Conference rule changes turn a chapter

Last weekend’s Scottish Labour Party conference approved a rule change that completes the Revitalise reform programme that started in 2003/4.

Conference amended Clause 17, which deals with amendments to the Scottish Policy Forum (SPF) reports.

The issue was raised again a few conferences ago by a Glasgow CLP, with particular credit to Jim McKechnie who has doggedly pursued the issue. The wording of the CLP amendment wasn’t quite right, but the SEC agreed to look again at this issue.

It is indicative of different times with regards to party democracy that I moved the amendment on behalf of SEC, more than ten years after I drafted the original proposal.

So, what does it mean.

This summer we start the SPF process that will lead to a radical manifesto for next Scottish Parliament elections.

At present when the SPF present the final report to conference delegates can only accept or reject as a whole. So if delegates thought the report was generally great, but had a problem with one proposal, they had no option but to reject or accept. Now they will be able to move an amendment on the final document, which will result in a final document that has the support of conference

This rule change is yet another indication of the real change in our internal democracy, mirroring the real change we want to see in Scotland as a whole.

Conference also made some major changes to our women’s organisation and new equalities measures. These are covered in this Holyrood Magazine summary.

National (UK) Policy Forum report

The National (UK) Policy Forum gathered this weekend (17-18 Feb) in Leeds. Representing the Scottish Labour Party is always a challenge at these events because devolution means that we only have a direct interest in a few reserved matters. The Scottish Policy Forum process will start this Autumn to develop policy on developed matters.

The main purpose of the weekend was to look at the draft consultation papers, which will shortly go out for views from members.

Being the Labour Party, we love a constitutional row, and the NPF managed to spend more than an hour squabbling over how the vacant chair’s post should be elected. In essence, the NPF was only given a few days notice of the election and the NEC Officers ruled that there has to be at least 7 days notice. So the election is deferred. It wasn’t an edifying sight with some pretty uncomradely behaviour. It is beyond me why this couldn’t have been resolved beforehand. Some proper rules and standing orders for the NPF in the UK rule book might help.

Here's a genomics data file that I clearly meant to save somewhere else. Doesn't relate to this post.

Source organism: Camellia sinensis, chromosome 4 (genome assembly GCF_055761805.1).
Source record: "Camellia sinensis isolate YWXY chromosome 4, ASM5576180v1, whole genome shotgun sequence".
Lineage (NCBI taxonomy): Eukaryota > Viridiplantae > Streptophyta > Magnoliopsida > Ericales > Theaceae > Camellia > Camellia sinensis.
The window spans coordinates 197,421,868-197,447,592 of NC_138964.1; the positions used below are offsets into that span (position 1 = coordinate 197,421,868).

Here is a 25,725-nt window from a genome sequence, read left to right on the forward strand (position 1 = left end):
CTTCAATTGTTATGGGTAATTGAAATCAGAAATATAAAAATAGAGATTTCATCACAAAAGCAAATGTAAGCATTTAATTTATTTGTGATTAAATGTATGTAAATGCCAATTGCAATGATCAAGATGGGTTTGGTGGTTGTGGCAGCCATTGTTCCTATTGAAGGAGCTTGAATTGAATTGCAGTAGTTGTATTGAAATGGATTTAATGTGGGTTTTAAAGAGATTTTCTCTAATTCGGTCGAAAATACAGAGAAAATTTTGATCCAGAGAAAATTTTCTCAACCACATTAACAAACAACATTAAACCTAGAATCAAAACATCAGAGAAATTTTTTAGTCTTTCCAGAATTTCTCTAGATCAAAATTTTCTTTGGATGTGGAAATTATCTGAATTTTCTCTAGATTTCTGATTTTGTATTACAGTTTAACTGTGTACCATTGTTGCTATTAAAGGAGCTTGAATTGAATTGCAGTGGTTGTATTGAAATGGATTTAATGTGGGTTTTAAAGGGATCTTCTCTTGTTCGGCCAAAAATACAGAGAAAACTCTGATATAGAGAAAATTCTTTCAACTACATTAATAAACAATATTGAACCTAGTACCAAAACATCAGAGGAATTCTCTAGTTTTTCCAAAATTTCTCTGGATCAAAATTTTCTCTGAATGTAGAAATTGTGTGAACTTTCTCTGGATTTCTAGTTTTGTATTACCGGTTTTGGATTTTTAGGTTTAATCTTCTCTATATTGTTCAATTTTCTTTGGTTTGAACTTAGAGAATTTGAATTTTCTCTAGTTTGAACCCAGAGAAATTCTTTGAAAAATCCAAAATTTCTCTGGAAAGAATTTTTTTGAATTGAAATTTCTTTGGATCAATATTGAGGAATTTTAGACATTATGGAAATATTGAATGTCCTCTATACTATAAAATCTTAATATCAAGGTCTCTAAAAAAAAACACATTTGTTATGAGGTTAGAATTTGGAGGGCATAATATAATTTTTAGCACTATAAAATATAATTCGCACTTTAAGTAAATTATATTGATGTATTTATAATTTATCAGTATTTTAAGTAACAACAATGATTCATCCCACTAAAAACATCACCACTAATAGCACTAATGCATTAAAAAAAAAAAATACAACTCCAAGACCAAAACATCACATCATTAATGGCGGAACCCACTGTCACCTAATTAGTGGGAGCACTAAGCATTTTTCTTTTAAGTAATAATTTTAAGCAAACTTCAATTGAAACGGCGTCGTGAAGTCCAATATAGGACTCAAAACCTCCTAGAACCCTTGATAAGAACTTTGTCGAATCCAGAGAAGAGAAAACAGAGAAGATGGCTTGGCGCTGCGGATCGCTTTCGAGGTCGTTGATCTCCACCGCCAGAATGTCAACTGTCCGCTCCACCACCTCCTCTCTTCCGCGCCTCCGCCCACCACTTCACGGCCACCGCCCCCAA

Jeremy eventually got to address the meeting. He pointed to us having largest party membership in Europe as a strength and a resource of knowledge to help develop our policy offer for the next election. He didn’t duck Brexit, clearly setting out Labour’s position that any deal must protect jobs and workers rights. His focus was on key Labour issues like homelessness, linking that to the English council elections and the funding of local government. An issue we are also facing in Scotland.

He used the collapse of Carrillion to make the case for greater public ownership and against outsourcing in the public sector. Confirming a real Living Wage of £10 per hour. Investment in English housing, education etc would also give Scotland’s Parliament the resources to end austerity. The speech didn’t break much new ground, but was well received by delegates keen to get onto the substantive business of the NPF.

I went to the ‘Future of work’ session, which is mostly reserved. The draft consultation is largely based on the 20 point plan on employment rights published before the 2017 manifesto. Barry Gardiner, the Shadow Trade minister identified the implications of dodgy trade deals, including a race to the bottom in workers rights and deregulation. I highlighted the impact of such deals on devolved issues, drawing on the work in Scotland on procurement and Fair Work. I felt the paper could say more about the inadequacies of the Taylor review and the U.K. Government’s response. We are well past the stage of nudging bad employers into fair work practices. The paper also says nothing about how Labour should respond to the ageing workforce.